According to the Centers for Disease Control and Prevention (CDC), six out of 10 people in the U.S. are afflicted with chronic conditions such as heart disease or diabetes. That number is expected to spiral in 2030 when the CDC estimates that approximately 170 million Americans will be living with chronic diseases.
These are startling statistics to say the least, but University of Houston Population Health is helping prepare students for a burgeoning workforce focused on overcoming such health challenges.
UH Population Health rolled out its new minor in Population Health this fall. The interdisciplinary program provides students from all majors with opportunities to advance their knowledge of how social, environmental, economic, political and cultural factors impact the health and quality of life of individuals and communities.
According to the minor’s director Quinn Valier, this versatile minor perfectly complements a range of majors at UH. Likewise, it prepares students for careers across multiple sectors, including health care, business, social work, education, nonprofit organizations, government, and many others.
“The idea behind population health is that health is a social phenomenon,” said Valier, who also serves as director of student engagement for UH Population Health. “That’s why it is open to students from all academic backgrounds. Population health very much impacts so many areas of our social existence that it can pair with any discipline and any major at the University.”
Based within the College of Liberal Arts and Social Sciences’ sociology department, the minor requires the successful completion of 15 hours of interdisciplinary courses. These include Introduction to Population Health taught by Marino Bruce, director of UH Population Health Collaboratories and associate dean for research at the Tilman J. Fertitta Family College of Medicine.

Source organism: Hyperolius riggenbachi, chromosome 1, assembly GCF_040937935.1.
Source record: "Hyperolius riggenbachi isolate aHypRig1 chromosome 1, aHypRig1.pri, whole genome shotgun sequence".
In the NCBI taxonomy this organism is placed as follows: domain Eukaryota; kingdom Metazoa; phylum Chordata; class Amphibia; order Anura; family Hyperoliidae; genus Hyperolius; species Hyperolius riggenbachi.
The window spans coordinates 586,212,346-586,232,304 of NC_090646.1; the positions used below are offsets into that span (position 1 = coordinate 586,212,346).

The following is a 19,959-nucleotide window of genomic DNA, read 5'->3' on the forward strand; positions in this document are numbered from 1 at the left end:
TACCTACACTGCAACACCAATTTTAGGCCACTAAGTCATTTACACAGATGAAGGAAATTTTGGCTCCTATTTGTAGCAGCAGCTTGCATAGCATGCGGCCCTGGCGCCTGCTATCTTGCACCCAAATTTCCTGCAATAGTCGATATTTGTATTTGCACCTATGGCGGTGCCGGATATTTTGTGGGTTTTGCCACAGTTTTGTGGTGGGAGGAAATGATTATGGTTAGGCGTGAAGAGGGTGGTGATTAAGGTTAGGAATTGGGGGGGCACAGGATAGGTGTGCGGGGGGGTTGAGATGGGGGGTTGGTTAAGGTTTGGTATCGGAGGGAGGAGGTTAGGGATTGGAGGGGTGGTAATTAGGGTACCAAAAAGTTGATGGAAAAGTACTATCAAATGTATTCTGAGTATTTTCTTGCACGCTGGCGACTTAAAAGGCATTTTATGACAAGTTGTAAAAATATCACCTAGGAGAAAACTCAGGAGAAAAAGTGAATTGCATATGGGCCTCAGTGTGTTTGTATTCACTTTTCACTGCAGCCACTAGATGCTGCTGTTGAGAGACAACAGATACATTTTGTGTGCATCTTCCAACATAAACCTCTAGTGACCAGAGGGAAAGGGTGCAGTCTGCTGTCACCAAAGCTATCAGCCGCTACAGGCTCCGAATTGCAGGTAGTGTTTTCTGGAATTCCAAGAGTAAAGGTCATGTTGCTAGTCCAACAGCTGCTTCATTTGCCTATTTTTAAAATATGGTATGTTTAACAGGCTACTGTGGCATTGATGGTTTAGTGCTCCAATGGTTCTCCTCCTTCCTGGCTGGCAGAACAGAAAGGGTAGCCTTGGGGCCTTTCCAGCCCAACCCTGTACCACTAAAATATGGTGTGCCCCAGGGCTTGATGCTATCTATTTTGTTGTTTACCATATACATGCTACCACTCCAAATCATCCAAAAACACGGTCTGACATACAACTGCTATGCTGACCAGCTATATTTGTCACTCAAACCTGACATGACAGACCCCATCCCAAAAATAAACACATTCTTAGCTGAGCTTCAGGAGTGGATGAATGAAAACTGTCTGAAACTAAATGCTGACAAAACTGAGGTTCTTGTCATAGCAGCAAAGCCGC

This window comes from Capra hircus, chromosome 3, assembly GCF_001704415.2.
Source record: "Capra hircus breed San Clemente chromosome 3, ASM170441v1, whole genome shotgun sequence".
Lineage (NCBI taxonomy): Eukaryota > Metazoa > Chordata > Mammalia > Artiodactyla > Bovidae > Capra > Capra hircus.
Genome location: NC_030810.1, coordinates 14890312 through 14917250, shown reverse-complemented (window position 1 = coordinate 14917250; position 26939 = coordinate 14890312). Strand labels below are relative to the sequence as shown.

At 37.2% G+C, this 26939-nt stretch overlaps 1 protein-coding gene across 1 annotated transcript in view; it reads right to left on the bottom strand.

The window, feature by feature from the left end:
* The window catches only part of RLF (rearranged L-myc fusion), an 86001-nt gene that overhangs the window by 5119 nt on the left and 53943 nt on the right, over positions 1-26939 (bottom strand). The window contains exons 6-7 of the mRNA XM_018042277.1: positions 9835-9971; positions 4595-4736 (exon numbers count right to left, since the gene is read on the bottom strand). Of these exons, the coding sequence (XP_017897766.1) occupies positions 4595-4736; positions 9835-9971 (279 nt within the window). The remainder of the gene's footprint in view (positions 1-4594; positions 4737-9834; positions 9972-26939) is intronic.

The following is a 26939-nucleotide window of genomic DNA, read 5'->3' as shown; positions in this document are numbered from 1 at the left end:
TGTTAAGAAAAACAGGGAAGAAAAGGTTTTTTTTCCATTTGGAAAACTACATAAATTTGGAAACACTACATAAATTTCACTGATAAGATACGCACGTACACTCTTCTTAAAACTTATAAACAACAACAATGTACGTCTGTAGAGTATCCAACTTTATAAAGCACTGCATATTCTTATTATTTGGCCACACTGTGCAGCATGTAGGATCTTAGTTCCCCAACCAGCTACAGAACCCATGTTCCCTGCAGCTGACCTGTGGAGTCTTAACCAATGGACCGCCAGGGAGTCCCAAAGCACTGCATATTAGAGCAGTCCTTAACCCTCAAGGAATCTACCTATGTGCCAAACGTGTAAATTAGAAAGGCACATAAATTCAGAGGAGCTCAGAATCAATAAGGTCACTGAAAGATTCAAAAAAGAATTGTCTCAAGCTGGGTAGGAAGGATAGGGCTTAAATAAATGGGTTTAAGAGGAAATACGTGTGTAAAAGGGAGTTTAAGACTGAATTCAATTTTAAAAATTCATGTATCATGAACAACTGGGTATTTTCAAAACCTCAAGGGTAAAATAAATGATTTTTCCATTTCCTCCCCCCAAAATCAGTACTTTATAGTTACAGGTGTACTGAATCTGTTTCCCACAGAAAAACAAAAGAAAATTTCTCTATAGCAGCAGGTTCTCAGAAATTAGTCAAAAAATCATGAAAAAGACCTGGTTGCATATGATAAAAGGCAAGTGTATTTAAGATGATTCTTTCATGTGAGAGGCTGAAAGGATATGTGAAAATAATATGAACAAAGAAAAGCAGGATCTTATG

Introduction to Population Health is the flagship course for the minor, Bruce said. Through this course, students can view the concept of population health through several different lenses.
“The class provides students with an overview of the many dimensions of population health,” Bruce said. “It allows students to see that health-related issues are not simply rooted within medicine, nursing, or STEM. Population health is multifaceted, and no matter their major, no matter their academic background, UH students have the potential to effect positive and healthy changes in their communities.”
Bruce’s students will ultimately put what they’ve learned to the test. In November, his class will be tasked with addressing an actual population health case study. Students will be divided into teams and develop solutions to health issues affecting the community. They will then present their work during the University’s first Population Health competition complete with a panel of professionals and faculty assessing their work.
Other courses in the minor include Social Demography and Health Disparities in Society. Students must also complete nine hours of interdisciplinary courses that address the following topics: Population Health Science, Population Health Equity and Population Health Analytics and Informatics.
Both Valier and Bruce concur that all classes within the minor can prepare students for careers that utilize the very principles of population health. These include professions in health care, business, social services, research, public administration, education, housing, and transportation.
UH Senior Vice President for Academic Affairs and Provost Diane Z. Chase also agrees that the minor is an important addition to the University’s academic offerings.
“Innovation is at the very core of the University of Houston’s academic enterprise,” Chase said. “This minor, which is among the first of its kind in Texas, reflects our commitment to programs that meet the needs of the workforce and the community. It also further demonstrates UH’s role as a leader in preparing students for careers in both health and health care.”
UH Population Health launched in 2022 with the goal to drive discovery to advance quality of life in Houston and beyond. Led by UH Chief Population Health Officer Bettina Beech, the initiative is involved in several projects aimed at enhancing health and well-being.
These include "We've Got Next," which helps educate communities of color on the importance of the COVID-19. Likewise, UH Population Health was recently named Jackson Heart Study Vanguard Center with exclusive data related to cardiovascular health in African American communities. It also is involved with #Walk30, a citywide effort to bolster physical activity (working with Fit Houston and the Texas Heart institute)
UH Population Health also was part of a $50 million National Institutes of Health Grant (along with the University of North Texas Health Science Center) to coordinate the Artificial Intelligence/Machine Learning Consortium to Advance Health Equity and Researcher Diversity (AIM-AHEAD). AIM-AHEAD will bring together experts in community engagement, artificial intelligence/machine learning, health equity research, data science training and data infrastructure.